• By signing the Women’s Institute libraries petition. (15,798 online signatures so far. Come on, we need more signatures than this!)
  • By signing local petitions.
  • Writing newspaper articles or blog posts to highlight what’s going on.
  • Commenting upon newspaper articles or blog posts about the cuts.
  • Responding to library consultations.
  • Local Councillors voting against decisions to cut in their areas.
  • Anyone who has spoken to friends, families or strangers to highlight what’s going on.
  • Anyone whose taken note of someone who’s spoken to them about UK public library cuts.
  • Sharing a web link or a news article about the cuts.
  • Running library events as a way to highlight the message.
  • New and existing library users who have found out that libraries are of more use to them than they realised and are making use of them in new ways.

Any of these actions make me realise that I (and other library service colleagues around the country) are valued. It’s a thought that gives me a smile, despite having to watch the battle between those who want hack away at library services and those who want to save them.

This post was triggered by a thought I had after reading the Friends of Gloucestershire Libraries open letter addressed to Ed Vaizey. This letter  highlighted concerns about his inaction over the past year regarding public library cuts and asked for people to support and sign the letter too.

I looked at that letter yesterday to see who had signed it and, as a public librarian, I was genuinely touched by the number and wide range of people who had signed it and left comments in support of public libraries and their staff.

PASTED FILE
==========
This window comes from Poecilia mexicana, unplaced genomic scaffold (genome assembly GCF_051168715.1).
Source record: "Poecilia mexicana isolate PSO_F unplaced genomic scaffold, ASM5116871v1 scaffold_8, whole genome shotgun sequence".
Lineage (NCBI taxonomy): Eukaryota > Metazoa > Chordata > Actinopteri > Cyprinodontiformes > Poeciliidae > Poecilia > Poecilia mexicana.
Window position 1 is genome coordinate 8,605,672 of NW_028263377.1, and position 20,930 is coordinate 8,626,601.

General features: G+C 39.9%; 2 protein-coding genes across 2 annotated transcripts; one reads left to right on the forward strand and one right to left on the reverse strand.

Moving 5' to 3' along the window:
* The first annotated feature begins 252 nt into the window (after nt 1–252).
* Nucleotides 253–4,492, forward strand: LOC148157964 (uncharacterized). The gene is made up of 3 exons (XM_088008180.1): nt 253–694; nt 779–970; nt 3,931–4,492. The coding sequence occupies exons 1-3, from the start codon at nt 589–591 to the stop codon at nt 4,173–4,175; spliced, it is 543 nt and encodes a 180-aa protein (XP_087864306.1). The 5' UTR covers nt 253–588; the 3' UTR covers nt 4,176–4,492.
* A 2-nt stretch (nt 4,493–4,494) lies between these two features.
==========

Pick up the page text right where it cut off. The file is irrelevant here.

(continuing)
After reading that letter I realised that as a public librarian I hadn’t said thank you for a long time for the support people are giving public libraries during this tough time. I know some people are putting so much effort in that it’s basically like having a second job!

So… thank you to everyone and anyone, wherever you are, who has said “No” to public library cuts over the past year or so. It’s the nicest Christmas present you could have given me. 🙂 You really don’t know how much I appreciate it.

22 11 11 whodunnit indeed

22 11 11 whodunnit indeed (c) Kikishua/Flickr

#ili2011 “Library Campaigning With A Virtual Voice” Presentation With Notes

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The following is an outline of the presentation I gave about Voices For The Library’s use of social media and online tools to develop campaigning methods at “Internet Librarian International 2011” last week.

Slide 1

We are a national campaign group highlighting the value of UK public libraries

Talking about how social media and online tools formed the group and how we have used them in our campaign

Slide 2

We have 3 main online presences – website; Twitter; Facebook

Slide 3

Why did we form?

In Mid 2010 there was an increased threat of library funding cuts leading to library closures and reductions in service. (Currently 430+ public libraries are under threat – out of a total network of 4600+)